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Mechanism of hard-nanomaterial clearance by the liver

Abstract

The liver and spleen are major biological barriers to translating nanomedicines because they sequester the majority of administered nanomaterials and prevent delivery to diseased tissue. Here we examined the blood clearance mechanism of administered hard nanomaterials in relation to blood flow dynamics, organ microarchitecture and cellular phenotype. We found that nanomaterial velocity reduces 1,000-fold as they enter and traverse the liver, leading to 7.5 times more nanomaterial interaction with hepatic cells relative to peripheral cells. In the liver, Kupffer cells (84.8 ± 6.4%), hepatic B cells (81.5 ± 9.3%) and liver sinusoidal endothelial cells (64.6 ± 13.7%) interacted with administered PEGylated quantum dots, but splenic macrophages took up less material (25.4 ± 10.1%) due to differences in phenotype. The uptake patterns were similar for two other nanomaterial types and five different surface chemistries. Potential new strategies to overcome off-target nanomaterial accumulation may involve manipulating intra-organ flow dynamics and modulating the cellular phenotype to alter hepatic cell interactions.

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Figure 1: Distribution of quantum dots in the liver following systemic intravascular injection.
Figure 2: Nanomaterial sequestration in the liver versus in the systemic circulation: mathematical modelling and in vivo results.
Figure 3: Characterization of in vivo quantum dot uptake in the liver.
Figure 4: In vivo and in vitro results for quantum dot uptake in the liver versus in the spleen.
Figure 5: Nanomaterial uptake by Kupffer cells can be reduced by manipulating flow rate and cellular phenotype.
Figure 6: Mechanism of nanomaterial transport in the liver.

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Acknowledgements

We would to acknowledge the Canadian Institute of Health Research, Natural Sciences and Engineering Research Council, and Collaborative Health Research Program for funding the project. K.M.T. thanks the NSERC Vanier Canada Graduate Scholarship Program and the Surgeon-Scientist Program at the University of Toronto for financial support. S.A.M. thanks the CASL/CIHR Hepatology Fellowship Program and the National CIHR Research Training Program in Hepatitis C for financial support. We would also like to acknowledge M. Peralta and C. Hoculada from the University Health Network Pathology Research Program (Toronto, Canada), D. Holmyard from the Mount Sinai Advanced Bioimaging Centre (Toronto, Canada), F. Xu from the University Health Network Advanced Optical Microscopy Facility (Toronto, Canada), D. White from the Department of Immunology, University of Toronto (Toronto, Ontario), J. Manual, J. Feld and V. Cherepanov from the Toronto Centre for Liver Disease (Toronto, Canada), J. Krieger from the SPARC Biocentre at the Hospital for Sick Children (Toronto, Canada) and A. Black from the Department of Anatomy, National University of Ireland, Galway (Galway, Ireland) for their assistance.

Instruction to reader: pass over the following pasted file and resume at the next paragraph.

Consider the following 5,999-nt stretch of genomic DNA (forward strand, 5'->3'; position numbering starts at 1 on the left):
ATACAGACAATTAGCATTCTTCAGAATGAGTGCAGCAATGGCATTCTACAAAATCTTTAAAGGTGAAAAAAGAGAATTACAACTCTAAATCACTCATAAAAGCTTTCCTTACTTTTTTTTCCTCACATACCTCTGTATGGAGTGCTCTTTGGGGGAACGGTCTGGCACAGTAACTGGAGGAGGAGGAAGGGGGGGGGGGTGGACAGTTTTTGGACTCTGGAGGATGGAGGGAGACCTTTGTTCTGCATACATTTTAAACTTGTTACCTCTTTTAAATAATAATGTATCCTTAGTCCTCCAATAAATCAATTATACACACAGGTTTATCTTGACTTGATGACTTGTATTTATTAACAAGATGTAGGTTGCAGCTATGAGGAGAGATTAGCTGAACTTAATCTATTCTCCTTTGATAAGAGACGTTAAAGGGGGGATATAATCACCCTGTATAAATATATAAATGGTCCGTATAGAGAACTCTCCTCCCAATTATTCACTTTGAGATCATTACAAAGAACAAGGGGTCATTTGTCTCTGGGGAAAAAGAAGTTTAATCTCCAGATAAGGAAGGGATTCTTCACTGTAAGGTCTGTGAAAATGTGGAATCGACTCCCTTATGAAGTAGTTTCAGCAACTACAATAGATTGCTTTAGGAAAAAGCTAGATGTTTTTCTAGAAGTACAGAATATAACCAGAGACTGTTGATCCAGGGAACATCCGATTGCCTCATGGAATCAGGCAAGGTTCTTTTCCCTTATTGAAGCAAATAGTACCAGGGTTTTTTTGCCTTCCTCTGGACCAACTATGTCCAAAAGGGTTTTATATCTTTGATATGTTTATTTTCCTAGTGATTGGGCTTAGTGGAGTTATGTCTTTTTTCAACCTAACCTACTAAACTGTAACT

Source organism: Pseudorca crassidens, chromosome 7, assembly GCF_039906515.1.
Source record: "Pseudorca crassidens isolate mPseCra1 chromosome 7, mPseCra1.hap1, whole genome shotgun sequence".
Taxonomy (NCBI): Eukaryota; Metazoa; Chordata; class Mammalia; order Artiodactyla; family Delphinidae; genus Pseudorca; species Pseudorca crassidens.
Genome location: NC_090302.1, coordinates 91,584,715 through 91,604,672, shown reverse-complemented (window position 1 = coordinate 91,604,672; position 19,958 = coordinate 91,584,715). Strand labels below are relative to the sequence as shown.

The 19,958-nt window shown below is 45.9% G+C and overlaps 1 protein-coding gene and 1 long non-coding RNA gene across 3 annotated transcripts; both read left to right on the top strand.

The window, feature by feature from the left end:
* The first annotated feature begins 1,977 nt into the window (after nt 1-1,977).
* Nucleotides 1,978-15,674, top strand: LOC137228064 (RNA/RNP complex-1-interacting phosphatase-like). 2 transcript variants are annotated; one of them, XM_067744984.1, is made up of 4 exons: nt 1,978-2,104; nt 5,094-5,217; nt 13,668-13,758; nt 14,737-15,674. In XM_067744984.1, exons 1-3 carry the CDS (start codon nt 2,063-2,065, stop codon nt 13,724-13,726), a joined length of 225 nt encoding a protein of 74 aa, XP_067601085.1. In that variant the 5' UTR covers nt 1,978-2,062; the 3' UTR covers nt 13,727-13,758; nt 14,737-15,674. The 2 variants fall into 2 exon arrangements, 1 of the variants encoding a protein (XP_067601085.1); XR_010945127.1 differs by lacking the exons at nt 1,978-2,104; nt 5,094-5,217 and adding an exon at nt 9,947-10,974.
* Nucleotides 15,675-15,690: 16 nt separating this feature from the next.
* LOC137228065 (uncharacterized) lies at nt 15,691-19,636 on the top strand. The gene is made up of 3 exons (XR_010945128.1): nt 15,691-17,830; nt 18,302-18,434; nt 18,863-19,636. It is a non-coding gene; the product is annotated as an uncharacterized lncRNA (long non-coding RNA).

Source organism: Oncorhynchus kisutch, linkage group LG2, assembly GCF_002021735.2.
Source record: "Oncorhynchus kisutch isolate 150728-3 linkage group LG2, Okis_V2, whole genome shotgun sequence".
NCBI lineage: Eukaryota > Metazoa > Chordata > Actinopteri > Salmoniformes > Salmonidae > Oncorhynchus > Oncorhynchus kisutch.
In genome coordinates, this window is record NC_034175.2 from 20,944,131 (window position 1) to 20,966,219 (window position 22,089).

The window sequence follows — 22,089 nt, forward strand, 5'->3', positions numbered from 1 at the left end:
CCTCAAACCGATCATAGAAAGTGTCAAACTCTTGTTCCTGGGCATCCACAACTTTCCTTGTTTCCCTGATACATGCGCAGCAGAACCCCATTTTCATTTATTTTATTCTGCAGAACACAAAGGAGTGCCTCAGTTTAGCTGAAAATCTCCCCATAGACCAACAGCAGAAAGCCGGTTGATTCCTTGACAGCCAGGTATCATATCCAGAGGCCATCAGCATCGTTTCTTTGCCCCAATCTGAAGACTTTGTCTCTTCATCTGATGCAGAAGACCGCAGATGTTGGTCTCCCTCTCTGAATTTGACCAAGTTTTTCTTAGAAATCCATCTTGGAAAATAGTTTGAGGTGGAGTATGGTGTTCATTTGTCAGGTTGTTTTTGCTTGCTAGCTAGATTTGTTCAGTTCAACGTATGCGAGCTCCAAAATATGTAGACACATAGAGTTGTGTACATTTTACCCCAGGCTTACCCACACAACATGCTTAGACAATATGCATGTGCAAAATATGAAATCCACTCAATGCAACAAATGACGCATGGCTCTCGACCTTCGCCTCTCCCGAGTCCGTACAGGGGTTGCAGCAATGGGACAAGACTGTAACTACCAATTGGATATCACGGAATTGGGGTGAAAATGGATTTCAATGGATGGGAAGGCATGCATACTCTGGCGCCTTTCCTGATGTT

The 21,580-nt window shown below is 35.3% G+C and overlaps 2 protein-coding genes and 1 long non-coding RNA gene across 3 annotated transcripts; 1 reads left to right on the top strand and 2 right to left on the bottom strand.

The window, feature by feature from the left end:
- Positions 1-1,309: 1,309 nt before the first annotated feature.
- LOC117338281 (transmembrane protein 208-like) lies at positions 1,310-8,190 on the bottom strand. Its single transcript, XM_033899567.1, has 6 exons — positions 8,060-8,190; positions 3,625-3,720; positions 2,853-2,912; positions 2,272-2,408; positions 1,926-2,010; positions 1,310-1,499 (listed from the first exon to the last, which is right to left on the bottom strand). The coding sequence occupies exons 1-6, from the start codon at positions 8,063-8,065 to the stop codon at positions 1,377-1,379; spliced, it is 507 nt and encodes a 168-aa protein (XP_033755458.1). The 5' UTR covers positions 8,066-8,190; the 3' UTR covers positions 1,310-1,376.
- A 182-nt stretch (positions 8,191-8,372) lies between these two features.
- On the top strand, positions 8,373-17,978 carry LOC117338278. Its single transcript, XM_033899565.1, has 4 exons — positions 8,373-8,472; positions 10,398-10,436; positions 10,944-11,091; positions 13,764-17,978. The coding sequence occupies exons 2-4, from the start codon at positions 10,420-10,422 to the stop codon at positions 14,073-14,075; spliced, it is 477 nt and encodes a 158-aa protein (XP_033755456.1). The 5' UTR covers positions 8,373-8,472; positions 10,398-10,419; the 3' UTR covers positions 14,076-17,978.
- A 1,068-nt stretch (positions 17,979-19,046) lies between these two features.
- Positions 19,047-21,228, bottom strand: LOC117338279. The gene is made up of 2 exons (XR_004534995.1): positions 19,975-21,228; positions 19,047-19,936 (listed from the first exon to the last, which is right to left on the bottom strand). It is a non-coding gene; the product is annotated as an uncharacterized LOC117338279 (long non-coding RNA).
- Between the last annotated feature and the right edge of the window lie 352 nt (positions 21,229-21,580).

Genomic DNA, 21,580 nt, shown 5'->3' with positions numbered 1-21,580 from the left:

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K.M.T., S.A.M., J.B.C., I.D.M. and W.C.W.C. conceived the idea. K.M.T., S.A.M., O.A.A., I.D.M. and W.C.W.C. analysed the data. K.M.T. and S.A.M. conducted the experiments with assistance from X.-Z.M., V.N.S., J.E., B.O., S.M.F., E.A.S., N.G. and J.M.K. A.Z. performed the mathematical modelling. B.A.A., M.S. and M.A.O. supervised some of the work.

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Correspondence to Ian D. McGilvray or Warren C. W. Chan.

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Tsoi, K., MacParland, S., Ma, XZ. et al. Mechanism of hard-nanomaterial clearance by the liver. Nature Mater 15, 1212–1221 (2016). https://doi.org/10.1038/nmat4718

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